12. This project is the second one in the new IOT project series on Ameba RTL8195AM Dev. Board. The focus of this project is to demonstrates how easy it is for Ameba Wi-Fi Dev. board to communicate with our smart phone via MQTT protocol. Phone to microcontroller communication used to be very difficult as they use totally different hardware interface and phone get its data mainly through the network. Now with a Wi-Fi enabled microcontroller like Ameba RTL8195AM, communication with our phone becomes a bliss. Of course, in this project, only a mini hand-crafted window is used for demonstration purpose but controlling a real window should not be a problem if you simply replace the servo motor with a bigger DC step motor and change the source code accordingly. With this smart curtain system, you may, 1. Remotely control your curtain to open or close instantaneously 2. Check your curtain status according to the MQTT message received 3. Link with the previous weather station project and automate your room from there Hardware List of hardware needed Ameba 1 RTL8195AM x1 Servo motor x1 Jumper wires x3 DIY materials x3 Hardware connection is shown below, for the window, you may use a Lego house as substitute or simply build one using plywood or hard form board, the exact structure can also be found in this folder. Software 1. Check and make sure you have installed the ameba 1 board to Arduino IDE via adding this link into “additional boards manager URLs” under “Preference”, and install it in “board manager” under “Tools”, https://github.com/ambiot/amb1_arduino/raw/master/Arduino_package/package_realtek.com_ameba1_index.json 2. Upload source code to your Ameba1 RTL8195 board using arduino IDE 3. Install a MQTT client App on your smart device (android/iOS) a) To use a MQTT service, you must first get a free MQTT server address b) Go to www.amebaiot.com and register for a user c) Then go to cloud service tab and register your device d) Once approved, the same username and password used for registration can be used to make use of the MQTT service for free 4. Connect to your MQTT server by keying in the correct server address, port number, username and password • For Host name: cloud.amebaiot.com • For Port number: 1883 • For username: same as your amebaiot.com username • For password: same as your amebaiot.com password 5. Key in the topics that you specified in the code, always remember to swap the publish topic and subscribe topic when you want to monitor your microcontroller’s published data.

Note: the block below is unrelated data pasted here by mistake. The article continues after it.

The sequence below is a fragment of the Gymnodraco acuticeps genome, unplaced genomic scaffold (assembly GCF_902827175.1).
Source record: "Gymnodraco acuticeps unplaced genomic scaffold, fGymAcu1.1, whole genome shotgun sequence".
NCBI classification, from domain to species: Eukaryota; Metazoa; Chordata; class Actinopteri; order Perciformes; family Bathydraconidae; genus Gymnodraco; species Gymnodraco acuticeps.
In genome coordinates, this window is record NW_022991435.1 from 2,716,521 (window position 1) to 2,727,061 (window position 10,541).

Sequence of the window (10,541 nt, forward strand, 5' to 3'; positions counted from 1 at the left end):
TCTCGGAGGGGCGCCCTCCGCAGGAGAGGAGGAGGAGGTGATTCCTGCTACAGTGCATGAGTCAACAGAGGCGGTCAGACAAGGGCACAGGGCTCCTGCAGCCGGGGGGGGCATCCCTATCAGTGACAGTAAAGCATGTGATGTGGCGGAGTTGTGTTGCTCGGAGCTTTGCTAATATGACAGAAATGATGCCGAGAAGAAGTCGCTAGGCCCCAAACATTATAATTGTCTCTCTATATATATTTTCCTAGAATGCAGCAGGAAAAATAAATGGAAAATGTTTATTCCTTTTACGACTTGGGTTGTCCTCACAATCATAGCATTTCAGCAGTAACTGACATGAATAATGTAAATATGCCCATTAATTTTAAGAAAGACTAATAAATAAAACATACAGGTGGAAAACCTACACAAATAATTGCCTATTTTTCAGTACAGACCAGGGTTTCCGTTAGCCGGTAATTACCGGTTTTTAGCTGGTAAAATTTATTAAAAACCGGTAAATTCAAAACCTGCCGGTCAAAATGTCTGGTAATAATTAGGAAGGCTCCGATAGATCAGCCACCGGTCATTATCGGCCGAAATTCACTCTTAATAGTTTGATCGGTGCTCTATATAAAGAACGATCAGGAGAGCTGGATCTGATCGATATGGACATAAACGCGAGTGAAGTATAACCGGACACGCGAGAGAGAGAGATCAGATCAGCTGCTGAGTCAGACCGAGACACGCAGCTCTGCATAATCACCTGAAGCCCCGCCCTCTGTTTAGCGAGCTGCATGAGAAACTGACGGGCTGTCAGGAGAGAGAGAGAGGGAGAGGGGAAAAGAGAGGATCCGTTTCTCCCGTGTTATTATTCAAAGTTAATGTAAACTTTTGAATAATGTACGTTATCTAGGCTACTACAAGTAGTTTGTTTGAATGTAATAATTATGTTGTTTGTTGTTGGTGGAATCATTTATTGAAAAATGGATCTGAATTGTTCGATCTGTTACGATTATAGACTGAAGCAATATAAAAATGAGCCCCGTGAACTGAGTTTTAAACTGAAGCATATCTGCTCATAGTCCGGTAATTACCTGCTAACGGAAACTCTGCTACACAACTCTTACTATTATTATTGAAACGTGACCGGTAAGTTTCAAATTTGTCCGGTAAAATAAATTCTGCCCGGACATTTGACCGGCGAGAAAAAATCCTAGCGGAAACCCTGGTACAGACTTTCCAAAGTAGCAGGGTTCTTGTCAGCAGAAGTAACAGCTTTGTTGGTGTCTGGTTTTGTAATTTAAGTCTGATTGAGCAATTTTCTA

13. One of the most useful IoT applications is home security. Imagine a thief cutting your security camera wire while trying to break into your house. This won’t happen if your security system goes wireless and smart. This project demonstrates the capability of Realtek Ameba dev. board to conduct board-to-board communication via MQTT (FREE MQTT broker hosted at cloud.amebaiot.com). With this home security system, you will definitely be alarmed when your window/door is opened by the self-invited as the buzzer will make loud irritating noise while red LED flashes continuously. Of course, this project has left rooms to add your own logic to it. For example, sending MQTT messages to your phone to alert you, or to an IP camera to capture the image of the thief. Hardware Preparation - Ameba1 RTL8195AM x2 - Buzzer x1 - LED (red) x1 - Reed switch x1 - Magnet x1 - Jumpers x6 As 2 boards are needed to implement this project, there are 2 connection illustration as follows, https://github.com/Realtek-AmebaApp/Ameba_Examples/blob/master/RTL8195AM/006_HOME_SECURITY/WindowSecuritySystem_Switch_bb.png https://github.com/Realtek-AmebaApp/Ameba_Examples/blob/master/RTL8195AM/006_HOME_SECURITY/WindowSecuritySystem_Buzzer_bb.png Software Preparation 1. Check and make sure you have installed the ameba 1 board to Arduino IDE via adding this link into “additional boards manager URLs” under “Preference”, and install it in “board manager” under “Tools”, https://github.com/ambiot/amb1_arduino/raw/master/Arduino_package/package_realtek.com_ameba1_index.json 2. Copy the [buzzer source code](https://github.com/Realtek-AmebaApp/Ameba_Examples/blob/master/RTL8195AM/006_HOME_SECURITY/windowSecuritySystem_buzzer_Github.ino) and [switch source code](https://github.com/Realtek-AmebaApp/Ameba_Examples/blob/master/RTL8195AM/006_HOME_SECURITY/windowSecuritySystem_switch_Github.ino) you find in this repository to your Ameba1 RTL8195 boards respectively using arduino IDE 3. In order to connect to WiFi and MQTT server, you need to key in your WiFi SSID, WiFi passowrd, MQTT username and MQTT password, - username: same as your amebaiot.com username - password: same as your amebaiot.com password Done that's it! You have created a simple yet powerful home security system! To watch how how it is done, click link below,